A Struggle to Harvest

A Struggle to Harvest

Abu Said´s struggle to harvest on his land

angry settler

Angry Settler Threatens to Kill Us

´I will kill you all´, said the illegal Revava settler hurling abuses in Hebrew and in English at Abu Saed and a group of IWPS volunteers accompanying him, as he surged from his house into the olive field.

He insisted that they clear of ´his´ land and Abu Saed calmly replied ´This is my land and I am picking my trees without threatening anybody´.

The soldiers guarding the harvest group responded quickly and removed the settler and his father who joined in a bit later.

This happened yesterday on October 13th and the only unusual part of this story is that the soldiers actually intervened to protect the Palestinian farmer.

Every year Abu Said, a 68 yers old farmer from the village of Haris in Salfit, has to go through hardship just to get to pick his own olives on his own land.

The root of his problem is that the houses of the Revava settlement which is being built illegally since 1991, reach the eadge of his land.

Like in all illegal settlements in the West Bank, there is an area surrounding the settlement, which is claimed to be the settlement security zone, to grab more land from the Palestinians.

"Security zones" steal more Palestinian land.

“Security zones” steal more Palestinian land.

A part of Abu Said´s land is within that zone and he has to get a permission to enter it once a year to harvest his olives.

This land has been earmarked for grab by the Orthodox Jewish Revava settlers but Abu Said managed to fend their attampts off so far, by winning 16 cases againt the settlers in Israeli courts .

This did not stop the settlers to treat the land as their own. About a decade ago they buit a road through Abu Said´s land alongside what they defined to be the settlement security zone.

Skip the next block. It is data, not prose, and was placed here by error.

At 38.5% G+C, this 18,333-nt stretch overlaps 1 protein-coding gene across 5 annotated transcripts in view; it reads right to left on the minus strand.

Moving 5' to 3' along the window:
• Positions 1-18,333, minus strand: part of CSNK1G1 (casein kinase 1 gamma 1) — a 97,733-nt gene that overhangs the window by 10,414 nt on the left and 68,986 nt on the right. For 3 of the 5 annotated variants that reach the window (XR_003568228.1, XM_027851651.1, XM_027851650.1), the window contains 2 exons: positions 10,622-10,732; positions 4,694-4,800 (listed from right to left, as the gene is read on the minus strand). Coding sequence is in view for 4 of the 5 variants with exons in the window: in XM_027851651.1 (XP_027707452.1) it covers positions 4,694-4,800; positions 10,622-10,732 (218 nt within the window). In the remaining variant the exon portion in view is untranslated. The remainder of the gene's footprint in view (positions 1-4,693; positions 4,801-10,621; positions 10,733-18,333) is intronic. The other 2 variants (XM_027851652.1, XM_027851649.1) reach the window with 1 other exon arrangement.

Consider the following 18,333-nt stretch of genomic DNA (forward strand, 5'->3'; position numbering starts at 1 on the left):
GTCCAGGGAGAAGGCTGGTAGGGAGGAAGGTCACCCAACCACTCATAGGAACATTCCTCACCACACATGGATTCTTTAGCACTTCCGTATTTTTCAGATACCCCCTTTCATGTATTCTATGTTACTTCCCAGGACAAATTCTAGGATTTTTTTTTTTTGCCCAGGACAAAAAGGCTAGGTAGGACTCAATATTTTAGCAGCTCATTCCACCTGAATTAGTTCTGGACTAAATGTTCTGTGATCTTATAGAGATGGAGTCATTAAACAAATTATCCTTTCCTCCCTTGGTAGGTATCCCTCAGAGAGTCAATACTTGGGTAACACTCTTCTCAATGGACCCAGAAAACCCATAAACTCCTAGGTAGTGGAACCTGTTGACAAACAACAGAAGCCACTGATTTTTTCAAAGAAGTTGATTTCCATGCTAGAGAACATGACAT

´I used to have about 600 olive trees here and now only very few are left´, Abu Saed told us. ´Many were cut to create the road and all trees between the road and the settlement were also cut about 15 years ago´.

We asked why and he smiled with the air of disbelief at our question and said ´Because they want this land to build houses on it´, than he added ´But, the trees have grown back and now they are small and easy to pick´

We ask Abu Saed a difficult question. “Would the settlers ultimately take the rest of his land?” He is adament thet they would not get away with it.

For Abu Saed this land is his life. Over the years we picked with him, he would always recall the happy times he had as a child with his family during the olive harvests, when the entire family would move there from the nearby Hares until all olives are picked.

He always reminded us that as a seven years old child he planted a pine three which is now so massive that it dominates the lanscape. We sit under this pine three when we take our breaks and so do soldiers and the settlers, who have built a concrete sitting place and there is even a mattres left there, possibly used at night by the settlement security.

What the settlers and the occupation army can not get by force or through the Israeli courts, they try to achieve by making the lives of people like Abu Saed difficult, hoping that they would give up.

Dangerous Journey Home.

Dangerous Journey Home.

This year, Abu Saed was told that he could start harvesting on October 6th. For three days he would go to his land with the IWPS volunteers only to be turned back by the army and the settler security who could not agree amongst themselves if his permit dates were valid or not.

This made Abu Saed very upset but he persevered and he went again through the permit issuing process and was told that he could start on Sunday the 11th.

We went there early in the morning and were soon followed by seven soldiers and couple of settlement security cars.

The soldier who did the talking was dismissive and hostile and insisted that IWPS volunteers should leave their passposts with him. When we refused he abandoned the idea and instead asked Abu Said for his ID which the soldiers kept for the day.

So we went picking on that first day watched by two sets of two soldiers who then all left mid afternoon. Why all of a sudden we stopped being a security threat and were left on our own so near the settement, it is hard to explain.

The following day we had less hustle to start with, but spent the morning being watched by two soldiers through the sniper like sight on the machne gun mounted on the tripod.

Then yesterday, October 13, we had a visit by the settler who promissed to kill us all.

The harvest on Abu Saed´s land continues for a few more days and whatever happens it will be a privilege to be a part of his dignified and determined fight to keep his land.

IWPS Olive Harves Team 2015

14 October 2015